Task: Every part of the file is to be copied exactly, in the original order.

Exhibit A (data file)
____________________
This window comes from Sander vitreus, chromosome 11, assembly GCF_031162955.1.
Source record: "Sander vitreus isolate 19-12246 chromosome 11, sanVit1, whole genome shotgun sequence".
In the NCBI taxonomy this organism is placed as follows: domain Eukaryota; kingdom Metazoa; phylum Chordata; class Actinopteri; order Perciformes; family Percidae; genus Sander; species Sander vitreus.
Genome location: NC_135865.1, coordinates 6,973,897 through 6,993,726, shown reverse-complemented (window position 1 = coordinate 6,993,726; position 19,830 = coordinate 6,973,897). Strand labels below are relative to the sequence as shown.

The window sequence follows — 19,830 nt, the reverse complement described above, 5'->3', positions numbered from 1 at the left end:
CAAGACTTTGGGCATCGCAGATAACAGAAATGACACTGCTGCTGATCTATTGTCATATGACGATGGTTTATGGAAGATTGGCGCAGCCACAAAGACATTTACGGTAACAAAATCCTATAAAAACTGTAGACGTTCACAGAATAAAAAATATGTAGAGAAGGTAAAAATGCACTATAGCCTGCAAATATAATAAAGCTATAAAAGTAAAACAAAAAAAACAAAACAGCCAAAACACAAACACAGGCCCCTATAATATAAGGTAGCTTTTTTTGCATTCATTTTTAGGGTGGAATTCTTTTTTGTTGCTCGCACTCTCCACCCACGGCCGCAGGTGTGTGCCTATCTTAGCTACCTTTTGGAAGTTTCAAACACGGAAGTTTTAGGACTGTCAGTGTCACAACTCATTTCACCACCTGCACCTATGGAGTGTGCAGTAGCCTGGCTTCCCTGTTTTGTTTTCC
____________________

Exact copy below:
This window comes from Sander vitreus, chromosome 11, assembly GCF_031162955.1.
Source record: "Sander vitreus isolate 19-12246 chromosome 11, sanVit1, whole genome shotgun sequence".
In the NCBI taxonomy this organism is placed as follows: domain Eukaryota; kingdom Metazoa; phylum Chordata; class Actinopteri; order Perciformes; family Percidae; genus Sander; species Sander vitreus.
Genome location: NC_135865.1, coordinates 6,973,897 through 6,993,726, shown reverse-complemented (window position 1 = coordinate 6,993,726; position 19,830 = coordinate 6,973,897). Strand labels below are relative to the sequence as shown.

The window sequence follows — 19,830 nt, the reverse complement described above, 5'->3', positions numbered from 1 at the left end:
CAAGACTTTGGGCATCGCAGATAACAGAAATGACACTGCTGCTGATCTATTGTCATATGACGATGGTTTATGGAAGATTGGCGCAGCCACAAAGACATTTACGGTAACAAAATCCTATAAAAACTGTAGACGTTCACAGAATAAAAAATATGTAGAGAAGGTAAAAATGCACTATAGCCTGCAAATATAATAAAGCTATAAAAGTAAAACAAAAAAAACAAAACAGCCAAAACACAAACACAGGCCCCTATAATATAAGGTAGCTTTTTTTGCATTCATTTTTAGGGTGGAATTCTTTTTTGTTGCTCGCACTCTCCACCCACGGCCGCAGGTGTGTGCCTATCTTAGCTACCTTTTGGAAGTTTCAAACACGGAAGTTTTAGGACTGTCAGTGTCACAACTCATTTCACCACCTGCACCTATGGAGTGTGCAGTAGCCTGGCTTCCCTGTTTTGTTTTCC